If your home is prone to icicles and ice dams, take steps now to make sure you have proper insulation and venting. And you can also prevent ice dams by raking the snow off your roof and installing heat cables.
Adequate insulation will help keep your home warm in the winter and cool in the summer. And if your insulation is insufficient, your heating system will have to work overtime this winter. By adding some insulation to your attic, walls and crawlspace, you can save money on heating costs.
Reverse Ceiling Fans
If you have ceiling fans, there should be a switch to make the fan blades run clockwise. Running the blades in a clockwise position during the colder months can push heated air down. This home maintenance task makes rooms with high ceilings more comfortable.
Protect the Air Conditioner
Even though the condensing unit is built for outdoor elements, it can still be damaged by falling icicles and other debris. You don’t need to invest in a waterproof cover (in fact many manufacturers recommend against it, because it creates a warm space for critters). Just place a sheet of plywood held down by a few bricks on top and your AC should be ready to work again in the spring. Don’t forget! Your winter home maintenance checklist should also include removing and storing any window air conditioner units.
Flush, Insulate Hot Water Tank
Flush your hot water tank to remove sediment. You can also wrap an older hot water tank with an insulating blanket to help conserve energy (and save you money). And these blankets prevent hot water heaters from losing heat in cold rooms and closets.
Prep the Humidifier
If your home has a whole-house humidifier, make sure the drain line is clean. And replace the media panel, which mixes water with the flow of hot air from the furnace. This should be done twice each season. Finally, check to make sure the solenoid valve is working correctly and clean the humidifier’s fan.
Trim Tree Limbs
Your winter home maintenance checklist should include trimming any dead tree limbs so they don’t fall and damage your home during a winter storm. And if you need to remove large limbs or remove a tree, it may be best to hire a professional.
Repair Steps, Check Handrail
Make sure the steps leading to your home are free from tripping hazards and repair concrete if necessary. And make sure the handrail is sturdy and well anchored to help prevent falls.
Consider a Generator
If you live in an area that is prone to power outages, perhaps it’s time to consider a generator. A generator will help you keep some lights on, along with the heat, during prolonged winter power outages. And both portable and standby generators are available, depending on your needs.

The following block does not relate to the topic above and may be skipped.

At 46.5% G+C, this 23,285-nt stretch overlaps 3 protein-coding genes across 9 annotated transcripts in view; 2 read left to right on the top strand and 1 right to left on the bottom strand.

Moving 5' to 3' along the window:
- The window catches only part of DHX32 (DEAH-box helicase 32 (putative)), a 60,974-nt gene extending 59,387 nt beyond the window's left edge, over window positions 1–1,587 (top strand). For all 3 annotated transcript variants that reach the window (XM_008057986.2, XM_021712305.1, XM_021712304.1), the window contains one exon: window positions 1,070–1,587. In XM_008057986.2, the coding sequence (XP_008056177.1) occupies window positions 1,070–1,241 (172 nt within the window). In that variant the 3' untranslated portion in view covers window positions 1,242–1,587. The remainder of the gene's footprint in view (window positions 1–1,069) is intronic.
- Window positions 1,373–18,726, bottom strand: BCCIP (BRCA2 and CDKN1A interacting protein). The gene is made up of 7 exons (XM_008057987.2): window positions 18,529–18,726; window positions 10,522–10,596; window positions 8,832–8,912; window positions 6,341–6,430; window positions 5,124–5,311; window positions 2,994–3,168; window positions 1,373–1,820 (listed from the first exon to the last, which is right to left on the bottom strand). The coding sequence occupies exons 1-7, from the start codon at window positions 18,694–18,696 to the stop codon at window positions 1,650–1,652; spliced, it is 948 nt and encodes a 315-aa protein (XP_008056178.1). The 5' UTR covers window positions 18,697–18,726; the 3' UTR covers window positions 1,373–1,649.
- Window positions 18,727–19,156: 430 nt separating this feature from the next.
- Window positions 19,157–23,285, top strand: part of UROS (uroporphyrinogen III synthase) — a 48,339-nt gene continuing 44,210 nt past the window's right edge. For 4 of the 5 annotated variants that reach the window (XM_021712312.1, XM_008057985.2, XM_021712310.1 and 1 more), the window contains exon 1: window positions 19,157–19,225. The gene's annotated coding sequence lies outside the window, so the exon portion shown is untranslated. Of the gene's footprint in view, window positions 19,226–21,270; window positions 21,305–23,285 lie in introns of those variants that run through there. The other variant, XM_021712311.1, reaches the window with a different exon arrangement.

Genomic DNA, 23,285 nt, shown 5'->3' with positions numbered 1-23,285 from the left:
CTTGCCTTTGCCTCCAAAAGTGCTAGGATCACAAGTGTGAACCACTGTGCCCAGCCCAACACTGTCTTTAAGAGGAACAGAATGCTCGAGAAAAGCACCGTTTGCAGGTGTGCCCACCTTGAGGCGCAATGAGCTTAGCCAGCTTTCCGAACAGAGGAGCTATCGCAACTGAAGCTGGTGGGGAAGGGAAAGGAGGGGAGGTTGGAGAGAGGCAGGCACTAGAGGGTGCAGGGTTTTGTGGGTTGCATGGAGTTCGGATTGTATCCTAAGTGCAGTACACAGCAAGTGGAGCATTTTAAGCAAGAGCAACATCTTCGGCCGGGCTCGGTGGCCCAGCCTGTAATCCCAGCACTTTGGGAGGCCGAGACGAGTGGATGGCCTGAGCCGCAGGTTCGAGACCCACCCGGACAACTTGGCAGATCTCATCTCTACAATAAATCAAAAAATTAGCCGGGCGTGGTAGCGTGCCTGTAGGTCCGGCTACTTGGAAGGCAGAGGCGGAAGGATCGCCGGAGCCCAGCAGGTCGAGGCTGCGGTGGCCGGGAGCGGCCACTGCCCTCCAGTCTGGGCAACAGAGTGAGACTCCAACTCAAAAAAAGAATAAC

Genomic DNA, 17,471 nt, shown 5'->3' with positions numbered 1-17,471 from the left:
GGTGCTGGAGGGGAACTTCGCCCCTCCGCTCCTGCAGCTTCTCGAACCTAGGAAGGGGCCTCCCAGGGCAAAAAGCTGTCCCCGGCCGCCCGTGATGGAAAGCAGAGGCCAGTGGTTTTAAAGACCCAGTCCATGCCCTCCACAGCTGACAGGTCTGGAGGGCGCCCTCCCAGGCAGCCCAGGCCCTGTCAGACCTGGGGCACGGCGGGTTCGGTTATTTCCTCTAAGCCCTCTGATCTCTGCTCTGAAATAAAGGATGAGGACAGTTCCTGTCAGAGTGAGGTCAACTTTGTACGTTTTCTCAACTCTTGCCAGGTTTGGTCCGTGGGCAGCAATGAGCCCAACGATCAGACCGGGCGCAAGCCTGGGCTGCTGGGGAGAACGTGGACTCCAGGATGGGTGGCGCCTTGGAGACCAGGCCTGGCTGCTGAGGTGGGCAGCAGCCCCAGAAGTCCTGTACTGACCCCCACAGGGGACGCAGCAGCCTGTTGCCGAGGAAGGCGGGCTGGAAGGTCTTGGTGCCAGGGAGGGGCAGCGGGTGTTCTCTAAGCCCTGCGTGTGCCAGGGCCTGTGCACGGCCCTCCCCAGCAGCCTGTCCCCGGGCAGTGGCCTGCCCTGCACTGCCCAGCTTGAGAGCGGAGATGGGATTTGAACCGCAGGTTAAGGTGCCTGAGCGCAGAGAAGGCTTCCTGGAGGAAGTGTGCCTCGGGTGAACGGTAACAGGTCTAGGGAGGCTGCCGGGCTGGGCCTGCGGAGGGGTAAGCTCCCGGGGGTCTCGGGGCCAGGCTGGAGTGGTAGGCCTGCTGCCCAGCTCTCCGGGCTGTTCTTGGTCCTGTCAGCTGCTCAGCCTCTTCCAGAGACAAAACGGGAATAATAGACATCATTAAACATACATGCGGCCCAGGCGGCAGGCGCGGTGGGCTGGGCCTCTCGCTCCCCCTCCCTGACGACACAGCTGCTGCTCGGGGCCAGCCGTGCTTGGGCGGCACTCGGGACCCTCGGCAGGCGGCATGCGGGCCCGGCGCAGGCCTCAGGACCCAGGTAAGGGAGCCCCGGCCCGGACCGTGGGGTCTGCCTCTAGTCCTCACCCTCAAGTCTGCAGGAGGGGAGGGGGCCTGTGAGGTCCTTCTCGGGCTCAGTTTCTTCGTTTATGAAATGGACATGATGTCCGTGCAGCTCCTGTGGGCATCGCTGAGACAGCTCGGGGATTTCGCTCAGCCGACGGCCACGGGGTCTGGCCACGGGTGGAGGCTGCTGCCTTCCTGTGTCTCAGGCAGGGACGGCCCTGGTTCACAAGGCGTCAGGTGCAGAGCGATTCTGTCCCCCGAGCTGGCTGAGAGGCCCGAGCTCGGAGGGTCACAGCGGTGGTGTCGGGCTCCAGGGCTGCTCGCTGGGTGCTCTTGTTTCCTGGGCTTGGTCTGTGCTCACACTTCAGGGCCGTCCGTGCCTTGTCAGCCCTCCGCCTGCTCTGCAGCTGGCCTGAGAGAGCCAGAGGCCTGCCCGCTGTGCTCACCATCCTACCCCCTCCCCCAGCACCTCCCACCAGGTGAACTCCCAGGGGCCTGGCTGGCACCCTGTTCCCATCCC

Ready Shovels, Check Snow Blower
Move your snow shovels to an area near the door where they will be within easy reach. Change the oil in your snow blower and replace the spark plug if needed.
Inspect Outdoor Lighting
On your home maintenance checklist make sure any outdoor lights are functioning properly, including motion sensor lighting. And this will help prevent falls on ice-covered walkways and driveways.
Protect Patio Furniture
Keep your patio furniture safe from the elements (including rust) by covering your pieces with a heavy tarp. And if you have room, you can also store furniture in a shed, garage or basement.
Your clay and porcelain planters can crack during the cold weather, so be sure your winter home maintenance checklist includes clearing the soil from planters and bringing them inside. Also, you can store them on their side in a garage or shed, just make sure to protect them from heavy objects.
Store Seasonal Tools
Make sure all seasonal tools—such as rakes, pruning shears and garden shovels—are stored inside a garage or shed way from the elements. And use a light coating of vegetable oil to help prevent rust.
Stock Up on Salt, Sand
Purchase some salt, ice melt or sand before the first snowfall. And this will give you some extra traction when it’s time to shovel the sidewalk and driveway.
Install Storm Windows and Doors
Storm doors and windows will help reduce heat loss during the colder months, especially for those with single-pane windows. You can special-order storm windows and doors from home improvement stores. Be sure to measure carefully before ordering.
Check for High Water Pressure or Wreck Fixtures and Appliances
A technician was assisting a water softener installer who was replacing a fairly new softener because the first one had ruptured and filled the pipes with little zeolite beads.
The installer didn’t seem too worried about why the first one failed, but the assistant did a little investigating. A water pressure test gave a reading of more than 110 lbs. psi. The culprit was the 20-year-old pressure-reducing valve. After a new valve was installed, the pressure went down to about 75 lbs. Pressure-reducing valves are usually found near the main water shutoff valve, but not all homes have them. It depends on your municipality.
High water pressure can harm pipes, connections, and appliances. It also creates water hammer and waste massive amounts of water. Checking for high water pressure is an often overlooked maintenance item, and one that’s easy enough to perform. A new pressure-reducing valve and a simple pressure gauge like this one that hooks up to a spigot or laundry tub faucet are both available at home centers.